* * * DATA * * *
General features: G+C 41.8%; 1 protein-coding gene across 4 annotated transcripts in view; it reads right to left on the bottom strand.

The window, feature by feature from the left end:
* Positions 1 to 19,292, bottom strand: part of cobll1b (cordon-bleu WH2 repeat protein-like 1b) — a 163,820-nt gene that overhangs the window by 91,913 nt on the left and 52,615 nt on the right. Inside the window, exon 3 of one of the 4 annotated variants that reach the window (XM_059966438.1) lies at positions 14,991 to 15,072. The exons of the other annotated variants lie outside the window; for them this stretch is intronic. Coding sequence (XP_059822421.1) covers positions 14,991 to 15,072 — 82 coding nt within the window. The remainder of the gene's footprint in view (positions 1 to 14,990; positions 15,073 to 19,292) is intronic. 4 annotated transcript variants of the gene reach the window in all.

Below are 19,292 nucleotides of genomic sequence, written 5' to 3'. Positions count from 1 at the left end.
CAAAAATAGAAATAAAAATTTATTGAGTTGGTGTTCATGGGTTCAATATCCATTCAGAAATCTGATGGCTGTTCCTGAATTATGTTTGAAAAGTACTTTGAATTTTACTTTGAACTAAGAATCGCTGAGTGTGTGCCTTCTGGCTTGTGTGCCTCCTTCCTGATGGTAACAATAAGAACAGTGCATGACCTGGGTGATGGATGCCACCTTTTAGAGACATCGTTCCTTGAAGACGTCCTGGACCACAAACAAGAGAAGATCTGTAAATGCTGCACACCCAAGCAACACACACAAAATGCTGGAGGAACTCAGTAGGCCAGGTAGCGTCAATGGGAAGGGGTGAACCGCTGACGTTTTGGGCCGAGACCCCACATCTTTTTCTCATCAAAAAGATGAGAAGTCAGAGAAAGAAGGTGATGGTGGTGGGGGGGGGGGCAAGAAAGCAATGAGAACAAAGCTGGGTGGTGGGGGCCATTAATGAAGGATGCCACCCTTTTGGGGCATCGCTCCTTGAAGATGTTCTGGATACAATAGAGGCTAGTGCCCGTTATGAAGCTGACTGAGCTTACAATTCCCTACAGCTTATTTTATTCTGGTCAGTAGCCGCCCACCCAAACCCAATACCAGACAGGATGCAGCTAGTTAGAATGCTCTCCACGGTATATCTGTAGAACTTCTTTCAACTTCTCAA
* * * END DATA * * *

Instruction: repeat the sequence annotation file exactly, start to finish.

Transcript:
General features: G+C 41.8%; 1 protein-coding gene across 4 annotated transcripts in view; it reads right to left on the bottom strand.

The window, feature by feature from the left end:
* Positions 1 to 19,292, bottom strand: part of cobll1b (cordon-bleu WH2 repeat protein-like 1b) — a 163,820-nt gene that overhangs the window by 91,913 nt on the left and 52,615 nt on the right. Inside the window, exon 3 of one of the 4 annotated variants that reach the window (XM_059966438.1) lies at positions 14,991 to 15,072. The exons of the other annotated variants lie outside the window; for them this stretch is intronic. Coding sequence (XP_059822421.1) covers positions 14,991 to 15,072 — 82 coding nt within the window. The remainder of the gene's footprint in view (positions 1 to 14,990; positions 15,073 to 19,292) is intronic. 4 annotated transcript variants of the gene reach the window in all.

Below are 19,292 nucleotides of genomic sequence, written 5' to 3'. Positions count from 1 at the left end.
CAAAAATAGAAATAAAAATTTATTGAGTTGGTGTTCATGGGTTCAATATCCATTCAGAAATCTGATGGCTGTTCCTGAATTATGTTTGAAAAGTACTTTGAATTTTACTTTGAACTAAGAATCGCTGAGTGTGTGCCTTCTGGCTTGTGTGCCTCCTTCCTGATGGTAACAATAAGAACAGTGCATGACCTGGGTGATGGATGCCACCTTTTAGAGACATCGTTCCTTGAAGACGTCCTGGACCACAAACAAGAGAAGATCTGTAAATGCTGCACACCCAAGCAACACACACAAAATGCTGGAGGAACTCAGTAGGCCAGGTAGCGTCAATGGGAAGGGGTGAACCGCTGACGTTTTGGGCCGAGACCCCACATCTTTTTCTCATCAAAAAGATGAGAAGTCAGAGAAAGAAGGTGATGGTGGTGGGGGGGGGGGCAAGAAAGCAATGAGAACAAAGCTGGGTGGTGGGGGCCATTAATGAAGGATGCCACCCTTTTGGGGCATCGCTCCTTGAAGATGTTCTGGATACAATAGAGGCTAGTGCCCGTTATGAAGCTGACTGAGCTTACAATTCCCTACAGCTTATTTTATTCTGGTCAGTAGCCGCCCACCCAAACCCAATACCAGACAGGATGCAGCTAGTTAGAATGCTCTCCACGGTATATCTGTAGAACTTCTTTCAACTTCTCAA